Twenty years ago, Pattaya was buzzing with British tourists searching in vain for mushy peas and Oxo gravy. Nowadays, with fewer Brits around thanks to the Thai ban on most foreigners arriving during the pandemic, there has never been a better choice. You can find dandelion and burdock fizzy drinks at Friendship supermarket whilst Villa has an amazing selection of multi-flavoured potato crisps.
So Siamburi’s small but bustling food mart, perched at the top of Soi Khao Talo on what is still misleadingly called The Dark Side, isn’t the first place to attract a British and international clientele. But nobody, it seems, goes to Siamburi’s just once. You will be instantly hooked by the wide variety of fish (frozen seabass and salmon were the specials on offer during our visit), best-cut steaks, pies galore, alcoholic and non-alcoholic drinks, sauces, breakfast cereals and bakery items. And that’s just the start. Don’t forget the Lancashire Eccles cakes and Coop Piccalilli.
The two cold cabinets stocking virtually every type of English cheese – even including the rare white crumbly Cheshire – are a unique feature in Pattaya and likely the whole of Thailand. And the prices are about half what you expect to pay. Some say more than half. There’s even a selection of British chocolate and, on our visit, genuine wine gums and Smarties. Not cheap, but a reminder of your childhood perhaps.
A female customer on her way out boasted to us that she could make her own fish fingers, chips, mushy peas and tartare sauce dinner at home, prepared only with Siamburi products. There were some other surprises too. We never saw reduced-calorie tonic water on sale anywhere else, not to mention Australian veal Osso Bucco. Of course, special offers come and go according to the supply chain, but we noticed that salt-n-vinegar crisps were at knockdown prices. Frozen meals in several cuisines abound. We found the cottage pie and the rogan josh curries spot on.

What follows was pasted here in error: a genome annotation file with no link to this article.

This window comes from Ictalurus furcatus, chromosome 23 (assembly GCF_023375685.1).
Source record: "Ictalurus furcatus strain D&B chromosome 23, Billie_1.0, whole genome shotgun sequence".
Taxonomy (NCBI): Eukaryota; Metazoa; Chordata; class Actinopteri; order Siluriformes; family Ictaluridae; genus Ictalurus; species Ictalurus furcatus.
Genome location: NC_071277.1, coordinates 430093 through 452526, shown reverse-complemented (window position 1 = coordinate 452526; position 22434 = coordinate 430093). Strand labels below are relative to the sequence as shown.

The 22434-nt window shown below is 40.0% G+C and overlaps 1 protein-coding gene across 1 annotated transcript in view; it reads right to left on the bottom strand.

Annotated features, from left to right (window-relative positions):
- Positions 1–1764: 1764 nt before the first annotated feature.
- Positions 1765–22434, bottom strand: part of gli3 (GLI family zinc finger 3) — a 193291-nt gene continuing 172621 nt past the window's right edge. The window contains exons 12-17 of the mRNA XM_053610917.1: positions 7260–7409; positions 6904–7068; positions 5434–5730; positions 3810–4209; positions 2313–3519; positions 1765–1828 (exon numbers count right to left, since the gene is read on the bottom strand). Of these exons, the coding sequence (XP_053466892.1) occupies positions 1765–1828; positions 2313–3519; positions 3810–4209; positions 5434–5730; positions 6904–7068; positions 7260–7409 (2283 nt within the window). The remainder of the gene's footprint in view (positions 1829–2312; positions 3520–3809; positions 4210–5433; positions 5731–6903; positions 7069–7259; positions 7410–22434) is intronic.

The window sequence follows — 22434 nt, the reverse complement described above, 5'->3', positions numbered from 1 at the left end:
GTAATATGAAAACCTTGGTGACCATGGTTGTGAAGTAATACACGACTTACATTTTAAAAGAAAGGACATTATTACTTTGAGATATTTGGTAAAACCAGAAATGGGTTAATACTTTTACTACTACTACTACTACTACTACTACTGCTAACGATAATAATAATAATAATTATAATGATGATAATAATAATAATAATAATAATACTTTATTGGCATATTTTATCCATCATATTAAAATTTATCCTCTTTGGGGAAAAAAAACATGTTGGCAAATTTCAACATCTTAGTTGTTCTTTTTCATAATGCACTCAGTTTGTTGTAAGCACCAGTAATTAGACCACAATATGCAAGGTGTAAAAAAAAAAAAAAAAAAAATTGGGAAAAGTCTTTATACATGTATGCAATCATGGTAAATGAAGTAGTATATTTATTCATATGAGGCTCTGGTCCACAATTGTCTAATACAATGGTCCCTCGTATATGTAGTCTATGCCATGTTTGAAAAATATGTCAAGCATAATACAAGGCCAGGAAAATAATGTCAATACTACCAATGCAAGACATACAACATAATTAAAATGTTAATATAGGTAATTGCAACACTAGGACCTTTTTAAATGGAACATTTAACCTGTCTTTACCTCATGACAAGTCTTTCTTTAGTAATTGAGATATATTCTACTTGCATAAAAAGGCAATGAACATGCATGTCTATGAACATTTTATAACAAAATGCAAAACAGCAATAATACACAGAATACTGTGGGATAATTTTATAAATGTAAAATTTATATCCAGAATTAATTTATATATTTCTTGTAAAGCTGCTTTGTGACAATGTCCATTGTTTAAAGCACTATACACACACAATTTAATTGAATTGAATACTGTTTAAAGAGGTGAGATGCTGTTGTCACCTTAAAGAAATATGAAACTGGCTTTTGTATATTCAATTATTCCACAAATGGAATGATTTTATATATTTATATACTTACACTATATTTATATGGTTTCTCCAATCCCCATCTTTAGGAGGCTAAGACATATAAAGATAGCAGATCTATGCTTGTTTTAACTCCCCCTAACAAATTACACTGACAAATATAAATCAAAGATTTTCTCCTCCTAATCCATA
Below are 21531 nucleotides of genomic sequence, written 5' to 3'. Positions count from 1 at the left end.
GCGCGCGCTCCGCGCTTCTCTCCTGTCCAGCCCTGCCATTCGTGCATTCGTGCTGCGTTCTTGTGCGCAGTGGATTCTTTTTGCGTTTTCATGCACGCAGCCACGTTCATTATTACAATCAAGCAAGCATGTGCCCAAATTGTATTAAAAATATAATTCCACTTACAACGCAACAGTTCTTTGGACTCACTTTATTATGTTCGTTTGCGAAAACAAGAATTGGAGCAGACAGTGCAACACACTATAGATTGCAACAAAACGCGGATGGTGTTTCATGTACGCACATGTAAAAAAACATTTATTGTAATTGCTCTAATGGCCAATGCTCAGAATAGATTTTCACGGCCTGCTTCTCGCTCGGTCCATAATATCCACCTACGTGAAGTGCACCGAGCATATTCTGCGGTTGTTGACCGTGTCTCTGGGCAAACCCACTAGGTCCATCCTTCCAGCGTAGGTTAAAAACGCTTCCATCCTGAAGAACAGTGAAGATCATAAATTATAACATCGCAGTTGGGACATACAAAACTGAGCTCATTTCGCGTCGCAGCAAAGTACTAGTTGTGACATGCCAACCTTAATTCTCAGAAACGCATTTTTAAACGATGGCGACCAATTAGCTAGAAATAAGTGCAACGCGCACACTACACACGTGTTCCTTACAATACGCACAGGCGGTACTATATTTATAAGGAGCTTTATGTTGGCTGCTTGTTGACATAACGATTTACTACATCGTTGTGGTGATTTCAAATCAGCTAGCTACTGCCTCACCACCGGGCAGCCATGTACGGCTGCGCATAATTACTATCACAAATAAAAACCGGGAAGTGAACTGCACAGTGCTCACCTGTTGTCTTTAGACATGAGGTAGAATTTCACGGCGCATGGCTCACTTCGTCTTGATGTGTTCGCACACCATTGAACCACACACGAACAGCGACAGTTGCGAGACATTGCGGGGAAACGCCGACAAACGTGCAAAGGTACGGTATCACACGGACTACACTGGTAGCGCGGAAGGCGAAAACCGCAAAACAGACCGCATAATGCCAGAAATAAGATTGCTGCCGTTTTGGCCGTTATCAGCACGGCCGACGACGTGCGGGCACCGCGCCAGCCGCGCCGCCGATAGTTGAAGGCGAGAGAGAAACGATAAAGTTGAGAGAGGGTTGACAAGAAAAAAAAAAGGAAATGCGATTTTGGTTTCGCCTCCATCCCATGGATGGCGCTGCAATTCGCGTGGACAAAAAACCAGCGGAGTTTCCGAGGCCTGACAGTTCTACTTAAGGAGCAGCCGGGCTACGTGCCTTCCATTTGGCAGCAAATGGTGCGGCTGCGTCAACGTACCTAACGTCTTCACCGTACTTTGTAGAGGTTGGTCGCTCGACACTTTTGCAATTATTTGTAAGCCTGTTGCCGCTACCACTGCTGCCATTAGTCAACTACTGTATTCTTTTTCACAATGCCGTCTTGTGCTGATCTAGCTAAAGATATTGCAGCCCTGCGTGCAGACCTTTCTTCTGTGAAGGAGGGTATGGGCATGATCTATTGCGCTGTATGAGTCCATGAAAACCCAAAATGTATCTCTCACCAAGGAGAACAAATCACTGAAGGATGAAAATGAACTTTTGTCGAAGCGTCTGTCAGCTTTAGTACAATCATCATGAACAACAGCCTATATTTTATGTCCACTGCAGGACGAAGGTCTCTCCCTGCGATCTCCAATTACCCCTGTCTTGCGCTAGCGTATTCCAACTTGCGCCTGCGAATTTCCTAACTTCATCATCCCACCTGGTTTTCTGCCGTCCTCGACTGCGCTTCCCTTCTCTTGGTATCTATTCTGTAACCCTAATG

Staff are customer-friendly and super-efficient whilst store cleanliness is a constant feature. The company hasn’t got round yet to banning plastic bags. The store can be crowded at busy times, but the layout has recently been changed and makes best use of the available space. The semi-rural location is near an awkward bend in the road and parking facilities are limited. If busy, it may be best to drive past, turn round and park on the other side of the road.
Siamburi’s wide selection and value for money across the board make it virtually impossible to beat. We paid three visits and did notice that some lines were slow-moving – one brand of pickled onions and some tinned soups – but that’s inevitable in any food-related business.
The name Siamburi’s is said to be based on Sainsbury’s, the second largest chain of supermarkets in the UK. It’s a worthy successor with a well-defined niche market of expats in Pattaya. And if you don’t want to boil your own potatoes, remember For Mash Get Smash!